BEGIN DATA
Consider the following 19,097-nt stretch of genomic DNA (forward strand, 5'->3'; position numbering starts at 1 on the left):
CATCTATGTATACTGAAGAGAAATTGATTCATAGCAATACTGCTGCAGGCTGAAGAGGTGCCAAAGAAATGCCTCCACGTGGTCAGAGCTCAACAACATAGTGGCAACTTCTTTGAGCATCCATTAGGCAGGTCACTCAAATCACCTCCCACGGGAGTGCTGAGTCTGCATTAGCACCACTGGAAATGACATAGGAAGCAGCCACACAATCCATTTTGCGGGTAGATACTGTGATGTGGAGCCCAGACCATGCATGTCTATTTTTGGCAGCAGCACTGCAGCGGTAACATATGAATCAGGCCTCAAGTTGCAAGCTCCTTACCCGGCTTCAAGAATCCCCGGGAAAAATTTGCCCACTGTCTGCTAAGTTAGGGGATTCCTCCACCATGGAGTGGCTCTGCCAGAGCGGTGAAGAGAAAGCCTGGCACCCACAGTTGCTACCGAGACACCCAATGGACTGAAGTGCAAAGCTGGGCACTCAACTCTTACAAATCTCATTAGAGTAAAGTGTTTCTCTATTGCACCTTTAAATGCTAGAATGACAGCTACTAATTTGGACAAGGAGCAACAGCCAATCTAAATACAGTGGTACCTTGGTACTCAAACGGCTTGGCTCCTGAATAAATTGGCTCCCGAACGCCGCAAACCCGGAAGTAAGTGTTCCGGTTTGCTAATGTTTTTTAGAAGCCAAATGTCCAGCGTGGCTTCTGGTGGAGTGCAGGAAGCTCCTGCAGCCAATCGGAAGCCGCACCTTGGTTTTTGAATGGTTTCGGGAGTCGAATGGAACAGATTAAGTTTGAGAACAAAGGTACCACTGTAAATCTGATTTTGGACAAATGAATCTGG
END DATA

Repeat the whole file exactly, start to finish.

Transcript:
Consider the following 19,097-nt stretch of genomic DNA (forward strand, 5'->3'; position numbering starts at 1 on the left):
CATCTATGTATACTGAAGAGAAATTGATTCATAGCAATACTGCTGCAGGCTGAAGAGGTGCCAAAGAAATGCCTCCACGTGGTCAGAGCTCAACAACATAGTGGCAACTTCTTTGAGCATCCATTAGGCAGGTCACTCAAATCACCTCCCACGGGAGTGCTGAGTCTGCATTAGCACCACTGGAAATGACATAGGAAGCAGCCACACAATCCATTTTGCGGGTAGATACTGTGATGTGGAGCCCAGACCATGCATGTCTATTTTTGGCAGCAGCACTGCAGCGGTAACATATGAATCAGGCCTCAAGTTGCAAGCTCCTTACCCGGCTTCAAGAATCCCCGGGAAAAATTTGCCCACTGTCTGCTAAGTTAGGGGATTCCTCCACCATGGAGTGGCTCTGCCAGAGCGGTGAAGAGAAAGCCTGGCACCCACAGTTGCTACCGAGACACCCAATGGACTGAAGTGCAAAGCTGGGCACTCAACTCTTACAAATCTCATTAGAGTAAAGTGTTTCTCTATTGCACCTTTAAATGCTAGAATGACAGCTACTAATTTGGACAAGGAGCAACAGCCAATCTAAATACAGTGGTACCTTGGTACTCAAACGGCTTGGCTCCTGAATAAATTGGCTCCCGAACGCCGCAAACCCGGAAGTAAGTGTTCCGGTTTGCTAATGTTTTTTAGAAGCCAAATGTCCAGCGTGGCTTCTGGTGGAGTGCAGGAAGCTCCTGCAGCCAATCGGAAGCCGCACCTTGGTTTTTGAATGGTTTCGGGAGTCGAATGGAACAGATTAAGTTTGAGAACAAAGGTACCACTGTAAATCTGATTTTGGACAAATGAATCTGG